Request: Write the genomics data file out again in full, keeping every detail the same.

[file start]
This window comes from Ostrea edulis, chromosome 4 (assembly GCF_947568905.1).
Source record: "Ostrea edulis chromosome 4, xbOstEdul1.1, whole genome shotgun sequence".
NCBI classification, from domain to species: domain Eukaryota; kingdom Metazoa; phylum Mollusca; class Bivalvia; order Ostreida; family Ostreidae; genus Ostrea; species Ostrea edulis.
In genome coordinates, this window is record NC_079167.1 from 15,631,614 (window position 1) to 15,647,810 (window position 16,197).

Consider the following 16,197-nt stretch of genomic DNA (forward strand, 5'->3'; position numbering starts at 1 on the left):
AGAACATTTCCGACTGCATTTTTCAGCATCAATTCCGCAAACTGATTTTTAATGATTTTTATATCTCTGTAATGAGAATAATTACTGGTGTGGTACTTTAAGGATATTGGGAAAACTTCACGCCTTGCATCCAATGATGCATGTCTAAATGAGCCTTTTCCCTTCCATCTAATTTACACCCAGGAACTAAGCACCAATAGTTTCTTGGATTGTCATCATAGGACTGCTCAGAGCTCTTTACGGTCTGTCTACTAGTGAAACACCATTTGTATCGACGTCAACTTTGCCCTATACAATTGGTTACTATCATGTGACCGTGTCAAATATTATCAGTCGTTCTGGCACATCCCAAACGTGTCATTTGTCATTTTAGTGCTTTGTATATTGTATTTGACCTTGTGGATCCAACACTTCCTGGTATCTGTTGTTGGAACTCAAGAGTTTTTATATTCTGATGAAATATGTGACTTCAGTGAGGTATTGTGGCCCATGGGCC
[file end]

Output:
This window comes from Ostrea edulis, chromosome 4 (assembly GCF_947568905.1).
Source record: "Ostrea edulis chromosome 4, xbOstEdul1.1, whole genome shotgun sequence".
NCBI classification, from domain to species: domain Eukaryota; kingdom Metazoa; phylum Mollusca; class Bivalvia; order Ostreida; family Ostreidae; genus Ostrea; species Ostrea edulis.
In genome coordinates, this window is record NC_079167.1 from 15,631,614 (window position 1) to 15,647,810 (window position 16,197).

Consider the following 16,197-nt stretch of genomic DNA (forward strand, 5'->3'; position numbering starts at 1 on the left):
AGAACATTTCCGACTGCATTTTTCAGCATCAATTCCGCAAACTGATTTTTAATGATTTTTATATCTCTGTAATGAGAATAATTACTGGTGTGGTACTTTAAGGATATTGGGAAAACTTCACGCCTTGCATCCAATGATGCATGTCTAAATGAGCCTTTTCCCTTCCATCTAATTTACACCCAGGAACTAAGCACCAATAGTTTCTTGGATTGTCATCATAGGACTGCTCAGAGCTCTTTACGGTCTGTCTACTAGTGAAACACCATTTGTATCGACGTCAACTTTGCCCTATACAATTGGTTACTATCATGTGACCGTGTCAAATATTATCAGTCGTTCTGGCACATCCCAAACGTGTCATTTGTCATTTTAGTGCTTTGTATATTGTATTTGACCTTGTGGATCCAACACTTCCTGGTATCTGTTGTTGGAACTCAAGAGTTTTTATATTCTGATGAAATATGTGACTTCAGTGAGGTATTGTGGCCCATGGGCC